1. TOP
  2. “Design on response” and “good architecture”

“Design on response” and “good architecture”


“The most important lesson I learned during my seven years at Eero’s office was ‘avoidance of style.’ Eero could, like many other famous architects, have established his hallmark style, applying it everywhere, but he didn’t. Eero considered requirements to be different from project to project, and believed that each project warranted its own best solution, an idea I thoroughly agree with. This to me seems self-evident, but is supported by very few architects even today.”

A design naturally shaped by responding to the various elements of a project must be the apotheosis of what you call “design on response.”


Many people argue that like a painter or sculptor, an architect should have his or her distinctive style, but I do not necessarily think so. A painter has complete freedom to express whatever he likes on his blank canvas. But architecture cannot be devised on a blank canvas. We have the site, budget, functional requirements, and above all, the client, users, neighbors, and numerous other conditions to consider. The misguided idea that we do not need to consider these aspects has caused serious damage to cities all over the world. Buildings are more important than architects, and cities are more important than buildings.
To me a “good building” is almost synonymous with a “good architect.” They both serve the place. A good building serves a place, enhancing it with its presence. A good building is high quality, high functioning, and good-looking. But aesthetic appeal is not the priority for me. Architecture should be part of the city. Architecture architecture contributes to a city only when it becomes a part of it.

From left to right Cesar Pelli and Eero Saarinen

Paying respect to what is already there

What is your favorite city in the world?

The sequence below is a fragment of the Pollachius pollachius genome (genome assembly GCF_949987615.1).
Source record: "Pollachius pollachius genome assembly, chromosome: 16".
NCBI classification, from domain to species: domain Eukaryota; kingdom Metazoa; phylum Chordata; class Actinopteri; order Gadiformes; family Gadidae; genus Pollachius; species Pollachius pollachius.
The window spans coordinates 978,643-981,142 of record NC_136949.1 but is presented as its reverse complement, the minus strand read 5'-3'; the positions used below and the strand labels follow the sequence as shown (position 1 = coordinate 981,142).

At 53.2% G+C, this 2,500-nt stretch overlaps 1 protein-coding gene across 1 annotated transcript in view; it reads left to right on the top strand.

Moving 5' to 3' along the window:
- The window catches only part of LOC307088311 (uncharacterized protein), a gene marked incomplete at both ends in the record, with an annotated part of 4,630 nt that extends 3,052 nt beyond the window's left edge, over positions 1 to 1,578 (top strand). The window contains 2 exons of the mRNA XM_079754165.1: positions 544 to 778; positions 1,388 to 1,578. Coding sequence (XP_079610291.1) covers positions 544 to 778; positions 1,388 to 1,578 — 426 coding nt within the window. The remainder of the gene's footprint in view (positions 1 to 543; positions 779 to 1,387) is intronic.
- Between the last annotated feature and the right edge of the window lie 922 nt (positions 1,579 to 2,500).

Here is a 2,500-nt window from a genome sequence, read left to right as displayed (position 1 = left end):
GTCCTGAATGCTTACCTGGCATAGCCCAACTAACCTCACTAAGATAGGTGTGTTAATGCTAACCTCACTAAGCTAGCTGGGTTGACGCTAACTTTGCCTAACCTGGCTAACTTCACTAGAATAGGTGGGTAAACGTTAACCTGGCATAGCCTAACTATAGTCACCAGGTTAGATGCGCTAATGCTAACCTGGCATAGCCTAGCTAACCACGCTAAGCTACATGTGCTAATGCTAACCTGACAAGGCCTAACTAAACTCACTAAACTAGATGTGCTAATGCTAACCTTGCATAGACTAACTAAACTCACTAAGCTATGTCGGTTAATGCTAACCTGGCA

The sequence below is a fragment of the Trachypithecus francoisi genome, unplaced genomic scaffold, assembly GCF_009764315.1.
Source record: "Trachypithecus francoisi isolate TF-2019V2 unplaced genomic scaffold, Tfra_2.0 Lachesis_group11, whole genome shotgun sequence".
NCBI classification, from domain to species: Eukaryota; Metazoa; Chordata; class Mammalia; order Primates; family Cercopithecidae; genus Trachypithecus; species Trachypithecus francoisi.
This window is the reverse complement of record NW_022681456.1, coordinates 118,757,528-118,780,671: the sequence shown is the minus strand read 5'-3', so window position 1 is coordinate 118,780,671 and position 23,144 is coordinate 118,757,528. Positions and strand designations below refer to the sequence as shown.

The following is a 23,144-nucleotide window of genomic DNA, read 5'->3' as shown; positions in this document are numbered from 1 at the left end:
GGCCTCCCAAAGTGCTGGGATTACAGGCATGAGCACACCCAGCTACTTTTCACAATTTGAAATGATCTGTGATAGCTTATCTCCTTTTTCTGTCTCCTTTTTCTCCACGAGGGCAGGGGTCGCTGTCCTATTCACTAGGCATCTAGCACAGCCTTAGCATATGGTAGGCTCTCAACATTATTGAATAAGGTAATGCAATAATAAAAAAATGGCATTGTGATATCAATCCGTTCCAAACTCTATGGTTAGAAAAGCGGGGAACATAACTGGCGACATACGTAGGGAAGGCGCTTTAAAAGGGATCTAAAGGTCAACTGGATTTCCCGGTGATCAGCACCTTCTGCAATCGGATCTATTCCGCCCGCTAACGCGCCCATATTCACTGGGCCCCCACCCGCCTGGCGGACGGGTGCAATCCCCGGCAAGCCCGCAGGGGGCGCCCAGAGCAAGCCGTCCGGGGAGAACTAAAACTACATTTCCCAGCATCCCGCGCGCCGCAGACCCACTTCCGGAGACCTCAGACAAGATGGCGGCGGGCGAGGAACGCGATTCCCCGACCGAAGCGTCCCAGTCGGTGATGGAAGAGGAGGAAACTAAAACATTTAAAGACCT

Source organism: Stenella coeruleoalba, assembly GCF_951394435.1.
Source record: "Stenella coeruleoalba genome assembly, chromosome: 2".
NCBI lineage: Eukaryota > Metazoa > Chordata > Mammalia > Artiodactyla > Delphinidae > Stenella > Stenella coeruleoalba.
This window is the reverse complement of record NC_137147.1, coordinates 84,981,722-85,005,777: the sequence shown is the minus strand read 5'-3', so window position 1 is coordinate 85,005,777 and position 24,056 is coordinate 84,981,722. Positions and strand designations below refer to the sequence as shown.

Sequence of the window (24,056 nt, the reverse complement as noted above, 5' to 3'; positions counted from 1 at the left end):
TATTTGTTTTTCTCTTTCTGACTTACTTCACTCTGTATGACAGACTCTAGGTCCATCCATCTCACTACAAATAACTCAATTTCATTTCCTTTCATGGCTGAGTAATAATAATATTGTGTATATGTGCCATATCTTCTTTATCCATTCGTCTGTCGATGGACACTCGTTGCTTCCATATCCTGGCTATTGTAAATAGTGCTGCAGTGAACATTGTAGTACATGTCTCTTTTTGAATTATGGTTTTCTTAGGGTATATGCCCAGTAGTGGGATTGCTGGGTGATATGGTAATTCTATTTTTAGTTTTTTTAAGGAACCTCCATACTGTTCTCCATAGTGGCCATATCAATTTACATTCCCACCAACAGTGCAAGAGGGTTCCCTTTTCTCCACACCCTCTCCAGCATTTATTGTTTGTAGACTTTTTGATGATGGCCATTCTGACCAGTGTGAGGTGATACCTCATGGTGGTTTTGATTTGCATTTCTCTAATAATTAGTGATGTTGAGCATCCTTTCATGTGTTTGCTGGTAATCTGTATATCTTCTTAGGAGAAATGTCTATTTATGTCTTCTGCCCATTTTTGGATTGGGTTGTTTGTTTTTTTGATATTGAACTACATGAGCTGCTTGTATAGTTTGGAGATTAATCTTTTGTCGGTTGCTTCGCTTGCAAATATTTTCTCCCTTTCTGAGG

As far as my travels are concerned, Kyoto, Japan and Venice, Italy are the two most beautiful cities in my view. The two are definitely among my top cities. Kyoto I like for its many shrines and temples, more than the city itself. It is amazing how exquisite works of art exist in great numbers across the town.

What kind of approach do you think we need when building new or doing a development project in a historical town like Kyoto?


Important above all is the sense of reverence because what a historical town already has is the accumulation of centuries of human sensibilities and skills. For example, Kyoto’s temples and shrines originate in religious concepts. But those of us alive today cannot replicate the sensibilities, worldviews, and ideas of the people who made them. In a historical town, we must pay profound respect to everything that is already in it. This applies to any historical town.
When we visit wonderful cities like Kyoto and Venice, we all notice that our behavior changes. This change in human behavior is brought about by what is accumulated in the city over long periods of time. It is therefore essential to consider the place, and the age we live in when building or developing. This kind of deep thinking, along with the respect for what is already there, connects and forms a deeper relationship between the city and the new building or development project. And this relationship constitutes the future shape of the city, affecting the families and future generations that inhabit it.

Kindness and sympathy for others

Tell us about the design processes at your office.


We always begin by identifying problems. For a new office block in a business district, for instance, we first make a scale model of the neighborhood, and place an approximate model of the new building on site, in order to gauge how it affects its surroundings, and how surrounding buildings affect the new building. We then propose three or four completely different solutions, such as a tower and a courtyard.
Sometimes we also invite clients to participate in the design process. Clients have been involved in the project for years by the time we come on board, so their involvement in the design process, if undertaken with care and attention, will ultimately lead to the solution of all problems. It is also critically important to review, upon completion of the project, the outcome and impact of the building or development.

Your client may be the one who planned the building, for example, but a building is more often used on a daily basis not by the client but by the people who work there, or their visitors, isn’t it, necessitating that the architect understand the client as well as the real client behind the client?


Of course. That is a question of kindness. Important across all processes of architectural design is kindness, or your responsibility as a person for your entire conduct, which may be called kindness and sympathy for others.

Cesar Pelli & Associate Office(1980)

1 2 3 4 5